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Departments » UW Extension » Urban Horticulture & Natural Resources
General Information

Welcome to Brown County UW-Extension's

Urban Horticulture
Natural Resources Pro


Article of the Week
(Originally published in the Green Bay Press-Gazette on June 18, 2017)

Why Trees Fail During a Storm
Removing damaged trees, broken branches, and debris after stormy weather is a tedious task and can be expensive. Oftentimes, examining the damaged trees can provide a better understanding on the cause of its failure. Three common factors for a tree’s failure during severe weather are weak branch unions, decayed wood, and root problems.

Weak branch union:

When examining a tree, look beyond the canopy’s foliage health and asses its entire architecture form and the union of the branch to its main/lateral stem. A mature leaning tree (40 degrees or more) can be a major cause of concern, as it creates a structural imbalance in its architecture and is likely to fail. These trees should be removed from the property before the next major storm occurs.

Branching structure of a tree is largely determined by the tree’s natural growth habit. A tree with good branch unions can resist windstorms and has the ability to withstand snow loads. A strong branch union to its main or lateral stem is characterized by a broad branch angle (‘U’ shaped union) and has an upturned branch bark ridge (a strip of raised bark between the branch and main stem union). A weak branch union occurs when a branch and stem (or co-dominant stems) grow closely together where the bark is formed inside a tightly narrow union (‘V’ shaped union) and is termed as “included bark”. As the trunk and the branch grow, the narrow union between them becomes weaker and is more prone to failure. Nearly one-fourth of urban trees that fail during a windstorm are due to a weak branch union. Corrective pruning at its young stage can prevent weak unions. Lindens, silver maple, boxelder, Freeman maple, red maple, Callery pear, hackberry, and willow are well known to develop poor branching structure.

Decayed wood:

When a tree is wounded (lawn mower/vehicle damage to the bark, improper tree pruning, vandalism), decay-causing fungi penetrates into the internal wood and destroys the tissues. This weakens the structural stability of the tree over a period of time and causes the tree’s failure. Common signs and symptoms of decayed wood are hollow holes, rotten wood, mushrooms, conks, bulges, and large cracks. If more than 40 percent of the tree trunk or its branches show an indication of decay, then the risk of the tree’s failure is high.

Root problems:

Heavy rain accompanied by high winds can uproot and topple large, mature trees and is referred to as wind-throw effect. But have you wondered why certain trees are uprooted whereas a neighboring tree seems to be fine? Certain tree species (willows, poplars, cottonwood, Norway maple) have shallow root systems that are naturally vulnerable to wind-throw effect. When the ground becomes soft and saturated with moisture from heavy rain, the succeeding wind can easily lift the shallow roots and blow down the tree. Other factors that can contribute to wind-throw effects are construction damage to its main root system, and confining the root spread by trenching or installing landscape edging materials deep into the soil.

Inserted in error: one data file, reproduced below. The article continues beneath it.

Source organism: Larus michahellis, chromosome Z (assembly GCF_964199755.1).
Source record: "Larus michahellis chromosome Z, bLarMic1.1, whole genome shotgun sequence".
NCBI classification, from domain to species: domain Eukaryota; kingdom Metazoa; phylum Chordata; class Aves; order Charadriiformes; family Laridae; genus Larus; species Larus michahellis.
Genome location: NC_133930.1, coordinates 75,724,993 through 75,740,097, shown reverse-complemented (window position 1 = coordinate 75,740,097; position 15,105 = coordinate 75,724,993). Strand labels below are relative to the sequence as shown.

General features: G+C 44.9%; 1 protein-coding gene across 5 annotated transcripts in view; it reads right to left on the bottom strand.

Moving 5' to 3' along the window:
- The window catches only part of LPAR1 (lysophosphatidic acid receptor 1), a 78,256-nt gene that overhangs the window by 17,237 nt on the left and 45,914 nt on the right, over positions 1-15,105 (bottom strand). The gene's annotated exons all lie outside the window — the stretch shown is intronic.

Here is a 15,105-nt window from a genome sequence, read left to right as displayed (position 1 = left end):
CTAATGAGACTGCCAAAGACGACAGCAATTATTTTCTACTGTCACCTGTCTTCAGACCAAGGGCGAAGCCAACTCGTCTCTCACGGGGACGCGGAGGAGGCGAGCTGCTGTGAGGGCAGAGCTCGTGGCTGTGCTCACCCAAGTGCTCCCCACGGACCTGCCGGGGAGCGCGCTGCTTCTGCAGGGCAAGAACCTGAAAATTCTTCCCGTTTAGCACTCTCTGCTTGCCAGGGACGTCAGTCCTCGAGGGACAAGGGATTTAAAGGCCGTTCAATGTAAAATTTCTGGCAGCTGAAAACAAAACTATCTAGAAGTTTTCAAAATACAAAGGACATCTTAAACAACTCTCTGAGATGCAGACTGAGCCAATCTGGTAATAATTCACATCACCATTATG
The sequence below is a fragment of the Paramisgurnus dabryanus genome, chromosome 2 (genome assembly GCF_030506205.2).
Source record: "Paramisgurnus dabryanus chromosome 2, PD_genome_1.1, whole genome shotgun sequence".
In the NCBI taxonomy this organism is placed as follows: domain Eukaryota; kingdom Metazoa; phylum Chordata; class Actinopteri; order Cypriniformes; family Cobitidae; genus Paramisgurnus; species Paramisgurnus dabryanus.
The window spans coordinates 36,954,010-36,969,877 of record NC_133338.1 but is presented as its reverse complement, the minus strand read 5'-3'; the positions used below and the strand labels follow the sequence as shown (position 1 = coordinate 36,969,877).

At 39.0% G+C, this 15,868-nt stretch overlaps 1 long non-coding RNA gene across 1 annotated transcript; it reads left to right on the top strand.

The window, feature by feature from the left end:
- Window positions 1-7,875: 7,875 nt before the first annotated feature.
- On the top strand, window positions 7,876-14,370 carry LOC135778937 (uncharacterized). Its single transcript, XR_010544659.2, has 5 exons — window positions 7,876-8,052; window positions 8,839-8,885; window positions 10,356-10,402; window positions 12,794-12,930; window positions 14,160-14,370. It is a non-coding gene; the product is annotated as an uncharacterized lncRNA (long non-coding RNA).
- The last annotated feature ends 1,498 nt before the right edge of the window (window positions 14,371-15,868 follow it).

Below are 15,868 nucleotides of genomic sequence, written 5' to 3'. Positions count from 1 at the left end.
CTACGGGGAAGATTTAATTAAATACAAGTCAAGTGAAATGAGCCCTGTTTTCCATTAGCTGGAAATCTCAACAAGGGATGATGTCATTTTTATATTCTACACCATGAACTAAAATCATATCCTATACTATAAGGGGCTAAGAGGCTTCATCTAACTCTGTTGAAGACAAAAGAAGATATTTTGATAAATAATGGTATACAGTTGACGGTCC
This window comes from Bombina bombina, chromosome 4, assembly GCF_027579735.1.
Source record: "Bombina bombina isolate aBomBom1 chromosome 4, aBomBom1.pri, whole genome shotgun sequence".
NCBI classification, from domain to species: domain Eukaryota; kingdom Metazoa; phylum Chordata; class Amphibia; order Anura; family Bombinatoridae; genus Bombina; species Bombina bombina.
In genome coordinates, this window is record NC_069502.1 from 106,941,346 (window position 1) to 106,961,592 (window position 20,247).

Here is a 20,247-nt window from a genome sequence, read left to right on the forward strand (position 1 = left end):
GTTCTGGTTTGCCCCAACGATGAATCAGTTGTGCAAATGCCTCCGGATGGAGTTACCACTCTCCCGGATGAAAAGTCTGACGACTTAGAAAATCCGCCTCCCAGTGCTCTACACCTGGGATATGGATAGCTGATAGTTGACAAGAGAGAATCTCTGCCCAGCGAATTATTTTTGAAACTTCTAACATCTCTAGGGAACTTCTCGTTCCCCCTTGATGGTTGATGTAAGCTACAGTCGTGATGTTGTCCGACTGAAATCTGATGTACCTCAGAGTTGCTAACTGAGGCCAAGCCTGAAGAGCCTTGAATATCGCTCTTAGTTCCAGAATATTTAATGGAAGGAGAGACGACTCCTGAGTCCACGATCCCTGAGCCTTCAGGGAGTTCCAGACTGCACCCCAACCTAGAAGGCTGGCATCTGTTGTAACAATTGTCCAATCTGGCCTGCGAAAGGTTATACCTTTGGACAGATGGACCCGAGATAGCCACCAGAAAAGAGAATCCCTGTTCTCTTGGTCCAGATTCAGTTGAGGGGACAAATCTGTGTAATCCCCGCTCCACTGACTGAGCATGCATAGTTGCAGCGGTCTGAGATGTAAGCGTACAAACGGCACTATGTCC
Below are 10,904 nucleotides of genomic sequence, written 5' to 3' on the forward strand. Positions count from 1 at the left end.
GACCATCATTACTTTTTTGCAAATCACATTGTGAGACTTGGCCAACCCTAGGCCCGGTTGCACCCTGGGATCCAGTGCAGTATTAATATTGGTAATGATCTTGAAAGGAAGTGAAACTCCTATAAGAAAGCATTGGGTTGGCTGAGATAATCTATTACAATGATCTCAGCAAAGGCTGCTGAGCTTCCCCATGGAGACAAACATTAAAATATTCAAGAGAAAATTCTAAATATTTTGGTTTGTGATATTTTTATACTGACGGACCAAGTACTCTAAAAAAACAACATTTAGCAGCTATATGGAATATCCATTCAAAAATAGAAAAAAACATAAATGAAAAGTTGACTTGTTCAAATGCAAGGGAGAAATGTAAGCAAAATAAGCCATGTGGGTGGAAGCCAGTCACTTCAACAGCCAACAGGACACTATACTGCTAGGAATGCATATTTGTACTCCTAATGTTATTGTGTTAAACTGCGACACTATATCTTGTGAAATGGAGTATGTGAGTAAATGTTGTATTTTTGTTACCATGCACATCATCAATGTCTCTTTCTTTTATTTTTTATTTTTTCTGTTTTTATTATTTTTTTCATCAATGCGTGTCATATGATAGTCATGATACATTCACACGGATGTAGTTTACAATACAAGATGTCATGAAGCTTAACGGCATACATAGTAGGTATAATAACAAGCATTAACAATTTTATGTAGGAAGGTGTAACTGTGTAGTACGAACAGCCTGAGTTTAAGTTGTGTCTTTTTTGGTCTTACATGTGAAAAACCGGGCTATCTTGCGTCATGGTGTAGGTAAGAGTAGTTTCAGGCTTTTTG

Identifying these common tree defects and addressing the issues can ensure your property safety associated with trees and can prolong a tree’s life span. Tree health and risk assessment are best done by a certified arborist and should be done on a routine basis. To find a list of certified arborists, visit

V-shaped branch union leads to included bark formation, causing poor branch union.

U-shaped branch union indicates a strong branch union.

Internal decay leads to collapse of the tree during windstorm. Hollow wood, mushroom and conk growth on the bark, and oozing sap are indicators for internal decay issues.

For horticulture-related questions and advice, contact Brown County UW-Extension’s Horticulture Help Desk at 920-391-4615 or


2017 All-America Selection Vegetable Winners
After extensive plant field trials across the country, All-America Selections (AAS) announces the best performing vegetable winners for this year. These winners are selected based on their trial garden performance in North America for fruit quality, yield, pest and disease resistance, and overall growth. You can find the seed sources of these
award winning varieties at Click here to learn more about this topic.


Horticulture Help Desk Services
We offer free consultations on lawn care advice, insect and disease diagnosis, and plant and insect identification. We also address tree and shrub problems as well as help you select the plants that are best suited to your needs and site. Soil tests and advanced diagnosis services are available for a fee.

Bring your live or digital specimen to the Horticulture Help Desk:

210 Museum Place, Green Bay, WI 54303
Hort Help Desk Phone: 920-391-4615

The UW-Extension Office is open Monday through Friday from 8 AM to 4:30 PM.
If a horticulture staff member is not available when you call or visit, messages and samples can be left with UW-Extension reception, and a staff member will contact you.

We are here to serve you by connecting the University system, Master Gardener volunteers, and you - Northeast Wisconsin residents - to help things grow.

Contact:  Vijai Pandian - Horticulture Educator
Phone: 920-391-4611
Fax: 920-391-4617
Click here to email
Mailing Address:  Brown County UW-Extension
210 Museum Pl
Green Bay, WI 54303
Hours:  Monday - Friday, 8 AM - 4:30 PM
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